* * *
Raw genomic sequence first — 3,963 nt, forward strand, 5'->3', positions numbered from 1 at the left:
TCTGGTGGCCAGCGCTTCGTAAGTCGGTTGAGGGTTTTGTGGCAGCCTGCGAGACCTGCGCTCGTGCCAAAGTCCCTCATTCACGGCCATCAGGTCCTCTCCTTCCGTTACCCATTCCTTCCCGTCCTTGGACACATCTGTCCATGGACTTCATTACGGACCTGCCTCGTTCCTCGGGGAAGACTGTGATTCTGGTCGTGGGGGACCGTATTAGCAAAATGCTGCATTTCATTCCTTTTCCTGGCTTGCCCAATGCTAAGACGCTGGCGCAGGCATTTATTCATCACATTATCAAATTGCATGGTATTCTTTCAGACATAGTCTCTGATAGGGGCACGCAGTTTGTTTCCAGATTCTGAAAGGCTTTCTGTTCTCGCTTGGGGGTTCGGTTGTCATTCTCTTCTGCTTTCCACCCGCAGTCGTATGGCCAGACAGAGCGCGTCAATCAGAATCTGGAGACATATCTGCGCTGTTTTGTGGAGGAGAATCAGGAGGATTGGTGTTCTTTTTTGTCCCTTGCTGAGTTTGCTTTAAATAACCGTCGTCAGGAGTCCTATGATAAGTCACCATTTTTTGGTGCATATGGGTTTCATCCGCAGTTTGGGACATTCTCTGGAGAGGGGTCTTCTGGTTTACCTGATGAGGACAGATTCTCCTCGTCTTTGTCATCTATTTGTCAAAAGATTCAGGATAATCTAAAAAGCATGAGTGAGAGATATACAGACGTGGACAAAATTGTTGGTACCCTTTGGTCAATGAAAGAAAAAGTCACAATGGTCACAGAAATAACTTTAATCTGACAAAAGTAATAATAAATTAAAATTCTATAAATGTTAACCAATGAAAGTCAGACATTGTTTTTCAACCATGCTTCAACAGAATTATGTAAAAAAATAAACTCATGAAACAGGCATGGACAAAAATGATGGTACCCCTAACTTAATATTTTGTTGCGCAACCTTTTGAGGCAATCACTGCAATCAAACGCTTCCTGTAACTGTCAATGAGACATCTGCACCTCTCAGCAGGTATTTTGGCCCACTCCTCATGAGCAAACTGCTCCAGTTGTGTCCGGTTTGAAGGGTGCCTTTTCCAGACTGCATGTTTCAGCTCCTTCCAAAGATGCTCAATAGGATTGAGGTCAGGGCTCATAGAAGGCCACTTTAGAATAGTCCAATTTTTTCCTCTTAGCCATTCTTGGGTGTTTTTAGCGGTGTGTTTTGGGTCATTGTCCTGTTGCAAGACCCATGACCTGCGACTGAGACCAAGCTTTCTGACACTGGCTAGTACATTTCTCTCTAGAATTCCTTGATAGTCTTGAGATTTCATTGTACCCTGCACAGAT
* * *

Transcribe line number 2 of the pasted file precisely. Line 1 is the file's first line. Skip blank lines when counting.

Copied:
TCTGGTGGCCAGCGCTTCGTAAGTCGGTTGAGGGTTTTGTGGCAGCCTGCGAGACCTGCGCTCGTGCCAAAGTCCCTCATTCACGGCCATCAGGTCCTCTCCTTCCGTTACCCATTCCTTCCCGTCCTTGGACACATCTGTCCATGGACTTCATTACGGACCTGCCTCGTTCCTCGGGGAAGACTGTGATTCTGGTCGTGGGGGACCGTATTAGCAAAATGCTGCATTTCATTCCTTTTCCTGGCTTGCCCAATGCTAAGACGCTGGCGCAGGCATTTATTCATCACATTATCAAATTGCATGGTATTCTTTCAGACATAGTCTCTGATAGGGGCACGCAGTTTGTTTCCAGATTCTGAAAGGCTTTCTGTTCTCGCTTGGGGGTTCGGTTGTCATTCTCTTCTGCTTTCCACCCGCAGTCGTATGGCCAGACAGAGCGCGTCAATCAGAATCTGGAGACATATCTGCGCTGTTTTGTGGAGGAGAATCAGGAGGATTGGTGTTCTTTTTTGTCCCTTGCTGAGTTTGCTTTAAATAACCGTCGTCAGGAGTCCTATGATAAGTCACCATTTTTTGGTGCATATGGGTTTCATCCGCAGTTTGGGACATTCTCTGGAGAGGGGTCTTCTGGTTTACCTGATGAGGACAGATTCTCCTCGTCTTTGTCATCTATTTGTCAAAAGATTCAGGATAATCTAAAAAGCATGAGTGAGAGATATACAGACGTGGACAAAATTGTTGGTACCCTTTGGTCAATGAAAGAAAAAGTCACAATGGTCACAGAAATAACTTTAATCTGACAAAAGTAATAATAAATTAAAATTCTATAAATGTTAACCAATGAAAGTCAGACATTGTTTTTCAACCATGCTTCAACAGAATTATGTAAAAAAATAAACTCATGAAACAGGCATGGACAAAAATGATGGTACCCCTAACTTAATATTTTGTTGCGCAACCTTTTGAGGCAATCACTGCAATCAAACGCTTCCTGTAACTGTCAATGAGACATCTGCACCTCTCAGCAGGTATTTTGGCCCACTCCTCATGAGCAAACTGCTCCAGTTGTGTCCGGTTTGAAGGGTGCCTTTTCCAGACTGCATGTTTCAGCTCCTTCCAAAGATGCTCAATAGGATTGAGGTCAGGGCTCATAGAAGGCCACTTTAGAATAGTCCAATTTTTTCCTCTTAGCCATTCTTGGGTGTTTTTAGCGGTGTGTTTTGGGTCATTGTCCTGTTGCAAGACCCATGACCTGCGACTGAGACCAAGCTTTCTGACACTGGCTAGTACATTTCTCTCTAGAATTCCTTGATAGTCTTGAGATTTCATTGTACCCTGCACAGAT